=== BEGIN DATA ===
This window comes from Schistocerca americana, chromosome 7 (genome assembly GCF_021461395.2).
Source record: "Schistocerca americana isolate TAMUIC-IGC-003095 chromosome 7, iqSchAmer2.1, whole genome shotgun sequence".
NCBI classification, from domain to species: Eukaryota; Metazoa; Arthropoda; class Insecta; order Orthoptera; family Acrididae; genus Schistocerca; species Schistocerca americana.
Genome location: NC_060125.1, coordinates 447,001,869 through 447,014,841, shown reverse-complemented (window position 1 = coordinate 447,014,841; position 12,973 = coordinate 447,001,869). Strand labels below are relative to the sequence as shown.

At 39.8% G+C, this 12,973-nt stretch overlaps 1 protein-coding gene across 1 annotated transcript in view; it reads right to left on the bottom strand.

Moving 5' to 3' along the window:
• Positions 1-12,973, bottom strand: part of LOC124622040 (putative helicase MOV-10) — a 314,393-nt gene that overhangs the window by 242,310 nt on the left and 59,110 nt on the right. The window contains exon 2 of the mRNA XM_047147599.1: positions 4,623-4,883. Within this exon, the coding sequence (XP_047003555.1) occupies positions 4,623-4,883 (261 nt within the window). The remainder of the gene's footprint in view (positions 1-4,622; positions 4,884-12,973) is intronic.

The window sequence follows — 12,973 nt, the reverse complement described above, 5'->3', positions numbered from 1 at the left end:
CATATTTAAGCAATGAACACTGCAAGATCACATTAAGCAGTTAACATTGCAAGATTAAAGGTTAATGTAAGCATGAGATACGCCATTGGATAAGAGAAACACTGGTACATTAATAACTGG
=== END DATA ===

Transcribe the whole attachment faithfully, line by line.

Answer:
This window comes from Schistocerca americana, chromosome 7 (genome assembly GCF_021461395.2).
Source record: "Schistocerca americana isolate TAMUIC-IGC-003095 chromosome 7, iqSchAmer2.1, whole genome shotgun sequence".
NCBI classification, from domain to species: Eukaryota; Metazoa; Arthropoda; class Insecta; order Orthoptera; family Acrididae; genus Schistocerca; species Schistocerca americana.
Genome location: NC_060125.1, coordinates 447,001,869 through 447,014,841, shown reverse-complemented (window position 1 = coordinate 447,014,841; position 12,973 = coordinate 447,001,869). Strand labels below are relative to the sequence as shown.

At 39.8% G+C, this 12,973-nt stretch overlaps 1 protein-coding gene across 1 annotated transcript in view; it reads right to left on the bottom strand.

Moving 5' to 3' along the window:
• Positions 1-12,973, bottom strand: part of LOC124622040 (putative helicase MOV-10) — a 314,393-nt gene that overhangs the window by 242,310 nt on the left and 59,110 nt on the right. The window contains exon 2 of the mRNA XM_047147599.1: positions 4,623-4,883. Within this exon, the coding sequence (XP_047003555.1) occupies positions 4,623-4,883 (261 nt within the window). The remainder of the gene's footprint in view (positions 1-4,622; positions 4,884-12,973) is intronic.

The window sequence follows — 12,973 nt, the reverse complement described above, 5'->3', positions numbered from 1 at the left end:
CATATTTAAGCAATGAACACTGCAAGATCACATTAAGCAGTTAACATTGCAAGATTAAAGGTTAATGTAAGCATGAGATACGCCATTGGATAAGAGAAACACTGGTACATTAATAACTGG